A magic bullet for heart disease?

- Last updated on GMT

Related tags: Folic acid, Myocardial infarction

A single pill made up of different drugs and folic acid could
reduce heart attacks and strokes by more than 80 per cent, suggest
researchers in this week's British Medical Journal.

A single pill made up of different drugs and folic acid could reduce heart attacks and strokes by more than 80 per cent, suggest researchers in this week's British Medical Journal​. Heart attacks, stroke, and other preventable cardiovascular diseases currently kill or seriously affect half the population of Britain.

Professors Nicholas Wald and Malcolm Law propose that a single pill containing six active components - aspirin, a cholesterol lowering drug, three blood pressure lowering drugs at half standard dose, and folic acid - taken daily by everyone from age 55 would have a huge impact on the prevention of disease in the Western world.

Their radical strategy is based on evidence from over 750 trials involving 400,000 participants. Each component of the 'Polypill' would reduce one of four cardiovascular risk factors - high blood cholesterol, blood pressure, blood homocysteine levels, and platelet function, making it suitable for many people with existing high blood pressure, heart disease or diabetes.

Folic acid has been shown to reduce levels of homocysteine in the blood, thought to be a marker for heart attack risk. However studies have found no link between blood folate levels and death from heart disease or risk of heart attack, and the understanding of the role of folic acid in heart health is far from conclusive.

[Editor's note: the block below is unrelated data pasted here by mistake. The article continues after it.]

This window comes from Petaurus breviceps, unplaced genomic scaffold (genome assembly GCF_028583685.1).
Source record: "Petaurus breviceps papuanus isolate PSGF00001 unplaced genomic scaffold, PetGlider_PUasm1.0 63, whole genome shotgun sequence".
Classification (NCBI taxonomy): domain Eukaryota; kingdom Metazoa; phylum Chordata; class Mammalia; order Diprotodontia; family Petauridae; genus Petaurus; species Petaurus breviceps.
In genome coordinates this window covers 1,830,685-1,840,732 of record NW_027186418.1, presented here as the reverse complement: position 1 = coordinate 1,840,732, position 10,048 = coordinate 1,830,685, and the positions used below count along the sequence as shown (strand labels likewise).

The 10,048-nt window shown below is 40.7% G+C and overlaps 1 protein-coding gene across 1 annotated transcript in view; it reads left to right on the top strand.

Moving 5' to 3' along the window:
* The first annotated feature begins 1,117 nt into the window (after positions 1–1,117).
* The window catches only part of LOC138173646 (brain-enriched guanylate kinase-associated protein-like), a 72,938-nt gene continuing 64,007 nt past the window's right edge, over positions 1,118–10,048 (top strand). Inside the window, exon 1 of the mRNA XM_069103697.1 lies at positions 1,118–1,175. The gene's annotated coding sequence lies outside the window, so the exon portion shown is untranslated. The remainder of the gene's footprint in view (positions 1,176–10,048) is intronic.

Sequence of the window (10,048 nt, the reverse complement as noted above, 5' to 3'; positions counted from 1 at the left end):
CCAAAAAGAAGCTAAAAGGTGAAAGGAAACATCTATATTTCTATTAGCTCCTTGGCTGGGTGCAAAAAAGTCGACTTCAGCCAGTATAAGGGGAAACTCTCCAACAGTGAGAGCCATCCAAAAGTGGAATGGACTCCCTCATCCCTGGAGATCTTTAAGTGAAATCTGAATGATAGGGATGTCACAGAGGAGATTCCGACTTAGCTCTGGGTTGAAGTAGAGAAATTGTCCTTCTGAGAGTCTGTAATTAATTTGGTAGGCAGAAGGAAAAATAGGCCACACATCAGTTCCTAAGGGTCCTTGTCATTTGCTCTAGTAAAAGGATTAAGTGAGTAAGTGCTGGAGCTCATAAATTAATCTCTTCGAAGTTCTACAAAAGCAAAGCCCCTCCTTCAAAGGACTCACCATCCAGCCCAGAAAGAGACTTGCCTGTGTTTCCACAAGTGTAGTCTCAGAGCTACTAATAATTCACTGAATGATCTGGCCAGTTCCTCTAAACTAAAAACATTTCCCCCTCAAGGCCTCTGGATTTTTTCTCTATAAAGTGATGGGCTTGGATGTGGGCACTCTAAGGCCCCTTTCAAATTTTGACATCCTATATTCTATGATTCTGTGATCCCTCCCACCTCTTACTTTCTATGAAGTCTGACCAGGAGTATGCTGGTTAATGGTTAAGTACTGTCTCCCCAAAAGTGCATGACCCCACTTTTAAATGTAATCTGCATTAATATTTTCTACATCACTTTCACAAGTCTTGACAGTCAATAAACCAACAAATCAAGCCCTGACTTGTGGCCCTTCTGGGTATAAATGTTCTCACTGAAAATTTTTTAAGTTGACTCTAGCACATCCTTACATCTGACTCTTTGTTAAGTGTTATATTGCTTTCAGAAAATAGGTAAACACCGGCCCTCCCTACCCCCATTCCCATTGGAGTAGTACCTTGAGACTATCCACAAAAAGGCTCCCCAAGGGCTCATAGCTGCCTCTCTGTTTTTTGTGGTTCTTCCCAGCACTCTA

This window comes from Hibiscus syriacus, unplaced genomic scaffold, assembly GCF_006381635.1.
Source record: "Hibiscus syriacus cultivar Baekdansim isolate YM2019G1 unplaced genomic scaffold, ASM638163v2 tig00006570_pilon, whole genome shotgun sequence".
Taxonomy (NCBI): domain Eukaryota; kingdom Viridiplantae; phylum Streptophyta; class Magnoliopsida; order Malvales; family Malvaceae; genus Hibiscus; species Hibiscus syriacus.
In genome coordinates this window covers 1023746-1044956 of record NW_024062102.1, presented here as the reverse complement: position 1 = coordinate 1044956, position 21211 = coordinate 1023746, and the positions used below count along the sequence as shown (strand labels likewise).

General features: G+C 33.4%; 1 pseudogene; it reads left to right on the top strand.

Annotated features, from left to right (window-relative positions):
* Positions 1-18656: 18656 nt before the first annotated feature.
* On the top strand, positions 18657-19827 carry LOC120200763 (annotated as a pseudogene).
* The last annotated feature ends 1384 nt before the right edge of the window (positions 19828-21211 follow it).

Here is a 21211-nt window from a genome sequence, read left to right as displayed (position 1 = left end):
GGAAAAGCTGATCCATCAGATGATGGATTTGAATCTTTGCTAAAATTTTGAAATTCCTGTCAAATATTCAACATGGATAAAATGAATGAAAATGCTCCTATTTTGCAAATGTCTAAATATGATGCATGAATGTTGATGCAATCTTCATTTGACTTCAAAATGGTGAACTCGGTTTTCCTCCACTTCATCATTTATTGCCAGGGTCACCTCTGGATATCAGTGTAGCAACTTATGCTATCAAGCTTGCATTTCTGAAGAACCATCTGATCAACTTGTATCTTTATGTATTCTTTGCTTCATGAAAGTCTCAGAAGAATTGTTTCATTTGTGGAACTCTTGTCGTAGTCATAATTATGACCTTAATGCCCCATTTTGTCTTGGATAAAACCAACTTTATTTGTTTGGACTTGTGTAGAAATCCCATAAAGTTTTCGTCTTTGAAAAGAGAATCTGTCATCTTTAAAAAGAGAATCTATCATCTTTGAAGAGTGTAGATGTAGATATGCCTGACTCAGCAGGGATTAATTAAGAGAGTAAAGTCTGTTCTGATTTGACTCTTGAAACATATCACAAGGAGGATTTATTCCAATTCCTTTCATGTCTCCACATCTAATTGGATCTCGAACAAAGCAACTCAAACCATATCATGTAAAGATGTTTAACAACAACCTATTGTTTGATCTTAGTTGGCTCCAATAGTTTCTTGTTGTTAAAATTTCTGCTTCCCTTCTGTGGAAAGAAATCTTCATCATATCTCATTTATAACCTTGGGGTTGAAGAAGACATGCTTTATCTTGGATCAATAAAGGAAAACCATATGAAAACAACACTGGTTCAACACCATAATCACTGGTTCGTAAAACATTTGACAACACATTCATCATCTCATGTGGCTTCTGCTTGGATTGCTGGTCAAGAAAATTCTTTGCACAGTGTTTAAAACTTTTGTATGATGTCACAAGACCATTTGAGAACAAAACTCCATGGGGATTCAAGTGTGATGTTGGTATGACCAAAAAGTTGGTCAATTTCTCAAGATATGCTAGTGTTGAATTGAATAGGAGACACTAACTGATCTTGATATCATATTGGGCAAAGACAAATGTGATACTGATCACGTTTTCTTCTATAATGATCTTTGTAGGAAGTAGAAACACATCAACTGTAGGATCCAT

Trials of the 'polypill' to assess its safety and efficacy will likely take several years, but the authors suggest that the pill would be taken without a medical examination or measurement of risk factors as treatment would be effective whatever the initial levels of the risk factors.

There is much to gain and little to lose by the widespread use of these drugs, they add, arguing that it is time to recognise that in Western society the risk factors are high in all of us, so everyone is at risk.

In an accompanying editorial, Dr Anthony Rodgers supports the bold proposal, arguing that despite widespread perceptions, these medications are extremely safe and well tolerated - new problems seem unlikely since they have been studied so extensively and used so often together.

However Bill Sardi, of Knowledge of Health, based in California,US, argues in a different article that it is "obvious that a well-designed multivitamin containing magnesium, potassium, coenzyme Q10, folic acid, vitamin B12, vitamin B6, vitamin C in ample amounts may equal or exceed the proposed benefits of the polypill and be more affordable in third-world countries where the polypill is suggested for use".

He continues: "Many heart attacks, in particular the sudden-death variety, are prompted by a shortage of magnesium, which is a heart muscle relaxant. The omission of magnesium from the polypill ingredients is a major oversight."

Indeed, some of the ingredients in the polypill are needed just to counter side effects and deficiencies caused by the cure-all pill itself, concludes Sardi, pointing out that aspirin depletes the body of folic acid.

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